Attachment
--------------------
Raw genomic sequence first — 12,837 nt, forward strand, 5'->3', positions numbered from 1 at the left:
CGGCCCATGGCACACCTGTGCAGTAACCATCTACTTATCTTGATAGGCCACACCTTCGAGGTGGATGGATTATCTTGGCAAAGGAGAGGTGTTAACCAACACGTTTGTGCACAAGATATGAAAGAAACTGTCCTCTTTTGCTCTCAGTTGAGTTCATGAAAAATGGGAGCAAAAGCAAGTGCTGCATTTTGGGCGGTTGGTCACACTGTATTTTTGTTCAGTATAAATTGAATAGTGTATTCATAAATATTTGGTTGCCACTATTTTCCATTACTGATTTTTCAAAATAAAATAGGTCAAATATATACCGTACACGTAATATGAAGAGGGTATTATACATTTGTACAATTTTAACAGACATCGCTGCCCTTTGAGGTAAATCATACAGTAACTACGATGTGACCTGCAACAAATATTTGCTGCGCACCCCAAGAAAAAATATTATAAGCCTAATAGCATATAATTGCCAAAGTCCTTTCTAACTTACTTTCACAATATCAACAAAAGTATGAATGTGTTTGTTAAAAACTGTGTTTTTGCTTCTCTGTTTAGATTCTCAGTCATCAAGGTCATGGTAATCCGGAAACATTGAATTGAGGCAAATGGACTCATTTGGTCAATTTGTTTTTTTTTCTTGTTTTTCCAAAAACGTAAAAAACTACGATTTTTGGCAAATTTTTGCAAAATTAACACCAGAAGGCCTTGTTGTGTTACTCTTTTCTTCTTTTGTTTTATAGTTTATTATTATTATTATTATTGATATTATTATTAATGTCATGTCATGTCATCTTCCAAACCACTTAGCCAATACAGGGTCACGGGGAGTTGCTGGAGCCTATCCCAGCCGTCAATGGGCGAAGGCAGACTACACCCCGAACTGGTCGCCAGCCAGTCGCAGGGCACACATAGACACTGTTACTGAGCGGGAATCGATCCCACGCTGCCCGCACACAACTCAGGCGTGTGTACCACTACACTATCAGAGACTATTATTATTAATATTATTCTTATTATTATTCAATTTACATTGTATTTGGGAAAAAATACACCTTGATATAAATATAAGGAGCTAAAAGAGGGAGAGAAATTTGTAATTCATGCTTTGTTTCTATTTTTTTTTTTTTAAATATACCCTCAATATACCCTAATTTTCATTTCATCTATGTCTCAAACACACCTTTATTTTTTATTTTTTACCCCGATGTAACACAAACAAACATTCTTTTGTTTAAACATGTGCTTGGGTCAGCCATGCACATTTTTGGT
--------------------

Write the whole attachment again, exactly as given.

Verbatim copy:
Raw genomic sequence first — 12,837 nt, forward strand, 5'->3', positions numbered from 1 at the left:
CGGCCCATGGCACACCTGTGCAGTAACCATCTACTTATCTTGATAGGCCACACCTTCGAGGTGGATGGATTATCTTGGCAAAGGAGAGGTGTTAACCAACACGTTTGTGCACAAGATATGAAAGAAACTGTCCTCTTTTGCTCTCAGTTGAGTTCATGAAAAATGGGAGCAAAAGCAAGTGCTGCATTTTGGGCGGTTGGTCACACTGTATTTTTGTTCAGTATAAATTGAATAGTGTATTCATAAATATTTGGTTGCCACTATTTTCCATTACTGATTTTTCAAAATAAAATAGGTCAAATATATACCGTACACGTAATATGAAGAGGGTATTATACATTTGTACAATTTTAACAGACATCGCTGCCCTTTGAGGTAAATCATACAGTAACTACGATGTGACCTGCAACAAATATTTGCTGCGCACCCCAAGAAAAAATATTATAAGCCTAATAGCATATAATTGCCAAAGTCCTTTCTAACTTACTTTCACAATATCAACAAAAGTATGAATGTGTTTGTTAAAAACTGTGTTTTTGCTTCTCTGTTTAGATTCTCAGTCATCAAGGTCATGGTAATCCGGAAACATTGAATTGAGGCAAATGGACTCATTTGGTCAATTTGTTTTTTTTTCTTGTTTTTCCAAAAACGTAAAAAACTACGATTTTTGGCAAATTTTTGCAAAATTAACACCAGAAGGCCTTGTTGTGTTACTCTTTTCTTCTTTTGTTTTATAGTTTATTATTATTATTATTATTGATATTATTATTAATGTCATGTCATGTCATCTTCCAAACCACTTAGCCAATACAGGGTCACGGGGAGTTGCTGGAGCCTATCCCAGCCGTCAATGGGCGAAGGCAGACTACACCCCGAACTGGTCGCCAGCCAGTCGCAGGGCACACATAGACACTGTTACTGAGCGGGAATCGATCCCACGCTGCCCGCACACAACTCAGGCGTGTGTACCACTACACTATCAGAGACTATTATTATTAATATTATTCTTATTATTATTCAATTTACATTGTATTTGGGAAAAAATACACCTTGATATAAATATAAGGAGCTAAAAGAGGGAGAGAAATTTGTAATTCATGCTTTGTTTCTATTTTTTTTTTTTTAAATATACCCTCAATATACCCTAATTTTCATTTCATCTATGTCTCAAACACACCTTTATTTTTTATTTTTTACCCCGATGTAACACAAACAAACATTCTTTTGTTTAAACATGTGCTTGGGTCAGCCATGCACATTTTTGGT